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Bioswale installation will help slow flooding



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Volunteers crouched in the shade of the bushes on the outskirts of the Indiana Memorial Union pay lot #2. With specks of dirt on their hands, each used a trowel to dig small, circular holes in the dark, wet soil.

The volunteers planted fox sedge, beardtongue or purple coneflowers in each small crater they made.

Around 10 volunteers and two employees from IU Landscape Services gathered at the parking lot behind the IMU Thursday afternoon to help install a bioswale. The development is designed to naturally absorb storm runoff in flood areas as an alternative to storm drains. 

The project was spearheaded by Elizabeth O’Brien, a graduate student in the School of Public and Environmental Affairs. 

O’Brien said she is a part of the Rain-Initiative, which took on the project. The group of graduate students help the University attain sustainability goals through storm water management.

Mike Girvin, the manager of Landscape Services, said that the topography of the campus makes IU prone to flooding. The bioswale will slow down storm water to prevent that from happening in the IMU pay lot #2.

“I don't want to create a lake here,” Girvin said. “Plus, good plants like this will also help capture a lot of the contaminants that would typically come off vehicles in the parking lot rather than putting them into the watershed.”

Before students started planting today, Girvin said landscaping had to dig out the soil two feet deep. Then they created a mix of soil that was one-third compost from the IU Nursery, one-third soil and one-third sand.

Girvin said that installation of the bioswale would take longer than just one day. Because it is late in the season, they could not obtain all the plants that they wanted. Girvin said that they would likely do another planting day with students to augment the planting in mid-spring.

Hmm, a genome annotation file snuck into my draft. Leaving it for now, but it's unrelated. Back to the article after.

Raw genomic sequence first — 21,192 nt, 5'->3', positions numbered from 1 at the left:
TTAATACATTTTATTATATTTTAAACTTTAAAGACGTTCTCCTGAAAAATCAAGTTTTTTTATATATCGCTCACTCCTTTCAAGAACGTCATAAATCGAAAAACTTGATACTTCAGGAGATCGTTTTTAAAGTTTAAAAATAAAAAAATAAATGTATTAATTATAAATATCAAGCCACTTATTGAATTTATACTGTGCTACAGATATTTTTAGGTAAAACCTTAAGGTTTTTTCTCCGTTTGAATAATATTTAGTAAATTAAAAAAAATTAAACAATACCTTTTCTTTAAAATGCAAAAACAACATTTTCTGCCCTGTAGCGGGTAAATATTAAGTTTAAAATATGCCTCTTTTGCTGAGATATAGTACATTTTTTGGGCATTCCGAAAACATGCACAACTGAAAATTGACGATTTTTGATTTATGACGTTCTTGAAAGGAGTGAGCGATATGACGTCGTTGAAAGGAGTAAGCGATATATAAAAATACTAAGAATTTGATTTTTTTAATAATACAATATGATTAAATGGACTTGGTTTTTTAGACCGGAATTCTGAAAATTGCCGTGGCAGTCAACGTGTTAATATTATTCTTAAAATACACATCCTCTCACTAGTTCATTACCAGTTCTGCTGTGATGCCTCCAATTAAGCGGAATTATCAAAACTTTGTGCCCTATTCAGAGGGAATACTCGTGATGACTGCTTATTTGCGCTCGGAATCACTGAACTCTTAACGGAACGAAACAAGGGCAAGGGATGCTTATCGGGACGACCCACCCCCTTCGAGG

While the project was managed by O’Brien and the Rain-Initiative, the idea for the bioswale came from Thomas Veazey, an alumnus who graduated from the Kelley School of Business MBA program last May.

Veazey submitted his idea for the bioswale through the Student Sustainability Council’s Student Sustainability Fund. Every year, students apply to the fund to receive grant funding for an installation on campus that furthers IU’s sustainability.

Veazey could not be reached for comment.

Makayla Bonney, the staff mentor for the Student Sustainability Council, said that she estimates that the project will cost $5,500, which will go toward labor for campus landscape services, the native plants and excavating the top layer of the soil.

Erin Arick, junior and Executive Director of Projects and Events for the Student Sustainability Council, said that previous projects include installing a rain garden at the SRSC and solar panels on top of the IU Eskenazi Museum of Art to fully power the Light Totem outside the museum.

Many of the volunteers at Thursday’s planting were graduate students in SPEA. Collin Caudell, a graduate student in his second year, said that he came because he wanted to implement what he was learning in the classroom.

“It’s bringing back a little of what would naturally happen in the midst of all this over-development,” Caudell said.

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